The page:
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Obama speaks, the FCC changes the deadlines and suddenly net neutrality feels possible


via Flickr © art_es_anna (CC BY 2.0)

It’s the old MC trick at the rock concert, isn’t it? We’ve all been there.

MC: ”OK. Let’s hear it. What do we want?”

CROWD: Net Neutrality!

MC: “I can’t hear you!”


MC Tom Wheeler, Chairman of the US Federal Communications Commission (FCC)  has given  more time over to the ‘initial comments’ process on Net Neutraliuty with a new deadline for replies.

After the FCC Website was allegedly “overwhelmed” by the sheer volume of submissions, a new deadline of September 15 has been set for the replies. The FCC had originally set the deadline for initial comments as July 15 with September 10 for replies.

The extra time has been found “to ensure that members of the public have as much time as was initially anticipated to reply to initial comments in these proceedings,” the FCC said on Friday.

This doesn’t matter particularly in itself, but ostentatiously changing the deadlines may be an indication that the FCC  is effectively bigging up the public response (and therefore the time and effort needed to reply) as a prelude to actually doing something about Net Neutrality which has lain fallow since the court overturned the initial 2010 rules back in 2013.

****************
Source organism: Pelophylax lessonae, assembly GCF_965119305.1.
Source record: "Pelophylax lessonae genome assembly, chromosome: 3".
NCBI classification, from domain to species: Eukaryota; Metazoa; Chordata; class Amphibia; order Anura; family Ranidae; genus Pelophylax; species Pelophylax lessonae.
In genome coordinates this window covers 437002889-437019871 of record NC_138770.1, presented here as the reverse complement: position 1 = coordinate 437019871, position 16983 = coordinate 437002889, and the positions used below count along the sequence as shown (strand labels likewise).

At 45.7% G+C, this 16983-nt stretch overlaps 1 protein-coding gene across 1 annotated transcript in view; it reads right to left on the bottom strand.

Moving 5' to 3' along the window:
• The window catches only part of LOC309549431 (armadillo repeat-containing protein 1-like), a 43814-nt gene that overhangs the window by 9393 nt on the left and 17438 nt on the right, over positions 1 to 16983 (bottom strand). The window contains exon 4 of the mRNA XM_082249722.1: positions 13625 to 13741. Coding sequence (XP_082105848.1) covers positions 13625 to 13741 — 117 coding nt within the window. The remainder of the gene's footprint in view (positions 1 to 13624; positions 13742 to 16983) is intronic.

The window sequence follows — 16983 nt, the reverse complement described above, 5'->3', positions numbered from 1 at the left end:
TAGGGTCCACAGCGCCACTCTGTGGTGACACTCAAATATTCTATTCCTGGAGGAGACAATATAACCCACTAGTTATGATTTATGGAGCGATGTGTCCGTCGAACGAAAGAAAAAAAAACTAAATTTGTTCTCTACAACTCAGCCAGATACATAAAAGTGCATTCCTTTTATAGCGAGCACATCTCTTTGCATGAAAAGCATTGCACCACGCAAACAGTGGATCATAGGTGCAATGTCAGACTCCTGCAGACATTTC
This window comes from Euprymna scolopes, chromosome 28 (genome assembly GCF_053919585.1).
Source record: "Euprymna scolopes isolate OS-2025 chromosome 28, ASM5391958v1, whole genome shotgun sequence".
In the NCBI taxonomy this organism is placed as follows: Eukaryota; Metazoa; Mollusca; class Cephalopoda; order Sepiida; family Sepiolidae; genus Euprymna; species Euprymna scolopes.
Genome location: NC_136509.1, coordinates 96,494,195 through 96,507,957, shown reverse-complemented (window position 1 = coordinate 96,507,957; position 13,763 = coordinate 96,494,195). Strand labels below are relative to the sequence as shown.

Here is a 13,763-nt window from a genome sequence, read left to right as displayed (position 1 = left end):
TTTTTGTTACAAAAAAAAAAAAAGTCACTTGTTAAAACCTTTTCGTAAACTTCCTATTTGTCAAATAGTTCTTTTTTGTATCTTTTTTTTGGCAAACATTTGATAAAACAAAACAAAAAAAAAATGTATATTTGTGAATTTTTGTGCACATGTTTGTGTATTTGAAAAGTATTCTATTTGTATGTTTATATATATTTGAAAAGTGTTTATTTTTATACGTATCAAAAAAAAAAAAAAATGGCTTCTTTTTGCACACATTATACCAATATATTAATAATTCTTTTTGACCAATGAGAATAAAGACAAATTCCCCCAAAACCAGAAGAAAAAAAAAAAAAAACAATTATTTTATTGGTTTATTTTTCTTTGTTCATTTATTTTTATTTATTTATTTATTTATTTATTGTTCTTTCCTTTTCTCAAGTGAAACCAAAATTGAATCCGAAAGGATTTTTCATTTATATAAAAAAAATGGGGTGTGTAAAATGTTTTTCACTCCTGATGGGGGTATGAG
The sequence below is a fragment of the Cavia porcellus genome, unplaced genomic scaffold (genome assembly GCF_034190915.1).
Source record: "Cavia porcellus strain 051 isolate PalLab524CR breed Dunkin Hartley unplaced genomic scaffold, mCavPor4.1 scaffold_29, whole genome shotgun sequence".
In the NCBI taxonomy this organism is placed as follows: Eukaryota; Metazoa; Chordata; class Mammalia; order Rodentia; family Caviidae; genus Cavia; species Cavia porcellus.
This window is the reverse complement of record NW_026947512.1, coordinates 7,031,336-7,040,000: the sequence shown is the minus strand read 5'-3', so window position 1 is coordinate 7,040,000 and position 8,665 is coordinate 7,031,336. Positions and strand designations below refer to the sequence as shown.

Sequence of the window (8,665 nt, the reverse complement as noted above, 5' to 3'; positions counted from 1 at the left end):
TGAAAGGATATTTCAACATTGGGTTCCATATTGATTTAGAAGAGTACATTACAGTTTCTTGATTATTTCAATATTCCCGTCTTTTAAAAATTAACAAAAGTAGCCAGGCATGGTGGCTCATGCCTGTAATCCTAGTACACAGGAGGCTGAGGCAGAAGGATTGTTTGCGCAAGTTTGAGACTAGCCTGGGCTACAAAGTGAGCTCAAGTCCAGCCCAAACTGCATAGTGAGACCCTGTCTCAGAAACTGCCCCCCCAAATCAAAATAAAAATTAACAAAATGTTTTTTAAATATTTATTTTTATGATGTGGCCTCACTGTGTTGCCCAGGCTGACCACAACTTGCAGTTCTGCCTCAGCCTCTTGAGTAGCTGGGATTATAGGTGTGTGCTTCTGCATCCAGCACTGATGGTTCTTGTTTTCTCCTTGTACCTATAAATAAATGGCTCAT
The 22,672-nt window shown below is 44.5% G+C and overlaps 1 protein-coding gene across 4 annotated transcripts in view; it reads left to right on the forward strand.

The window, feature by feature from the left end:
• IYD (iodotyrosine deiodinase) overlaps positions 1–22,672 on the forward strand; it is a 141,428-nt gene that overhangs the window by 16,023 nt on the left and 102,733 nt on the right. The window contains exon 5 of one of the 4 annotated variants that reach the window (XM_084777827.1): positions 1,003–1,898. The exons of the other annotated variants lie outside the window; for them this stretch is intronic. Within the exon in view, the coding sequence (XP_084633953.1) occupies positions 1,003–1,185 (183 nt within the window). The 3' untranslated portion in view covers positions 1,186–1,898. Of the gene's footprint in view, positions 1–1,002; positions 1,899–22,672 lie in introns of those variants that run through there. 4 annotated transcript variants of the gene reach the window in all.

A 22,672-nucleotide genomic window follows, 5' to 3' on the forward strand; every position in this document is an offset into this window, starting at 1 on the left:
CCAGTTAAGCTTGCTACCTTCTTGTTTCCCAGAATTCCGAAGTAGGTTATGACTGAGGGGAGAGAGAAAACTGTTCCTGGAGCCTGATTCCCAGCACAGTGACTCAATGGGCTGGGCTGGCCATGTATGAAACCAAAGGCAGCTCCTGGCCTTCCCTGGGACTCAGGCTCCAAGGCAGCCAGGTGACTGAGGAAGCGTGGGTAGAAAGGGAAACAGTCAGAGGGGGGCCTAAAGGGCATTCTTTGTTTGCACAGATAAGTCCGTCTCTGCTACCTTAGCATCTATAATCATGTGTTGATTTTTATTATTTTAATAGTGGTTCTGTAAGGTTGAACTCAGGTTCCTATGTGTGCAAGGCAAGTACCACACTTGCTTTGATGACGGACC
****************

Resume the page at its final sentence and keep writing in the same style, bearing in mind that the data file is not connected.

If Wheeler does intend to do something, then a demonstrably overwhelming public response - such as the 1 million comments so far recieved and seemingly more on the way - is exactly what he needs to back him and the commission up when facing the downright opposition of the Congress to the FCC pushing forward with net neutrality rules.

In particular, the FCC is pondering the implications of so-called “Pay for Priority” models which of course are fiercely opposed by a range of public interest groups and many Internet users who fear the model will end up creating a two-tier Internet. And steadfastly supported by the free market, right-wing, nut-cases who can always be heard when net neutrality gets an airing.

Opposition to “pay for priority” recently got a boost when President Obama himself broke cover to express (although quite briefly) his own disquiet at the possible development.  Having supported net neutrality vigorously (smartphone in hand) during his first 2008 election campaign, the president has subsequently remained remarkably quiet on the issue  -  perhaps he early on decided that his political capital was best spent elsewhere.

With Obama now standing up to be counted, though, the argument appears to have shifted. Many more commentators in the US now support a common carrier classification for broadband access providers as the only sure way forward -  judging that otherwise the argument and the cunning schemes hatched to get around whatever specific rules are put in place, will simply go on and on.

We say make broadband access providers (including mobile ones) common carriers before the whole thing gets so boring nobody wants to be bothered with it any more.  For, as heartening as the net neutrality response has been, it’s still half a million short of the response the FCC  got (1.5 million) to Janet Jackson and her nipple-exposing wardrobe malunction in 2004.

“C’mon people, let’s get a little more edgy. What do we want?... “

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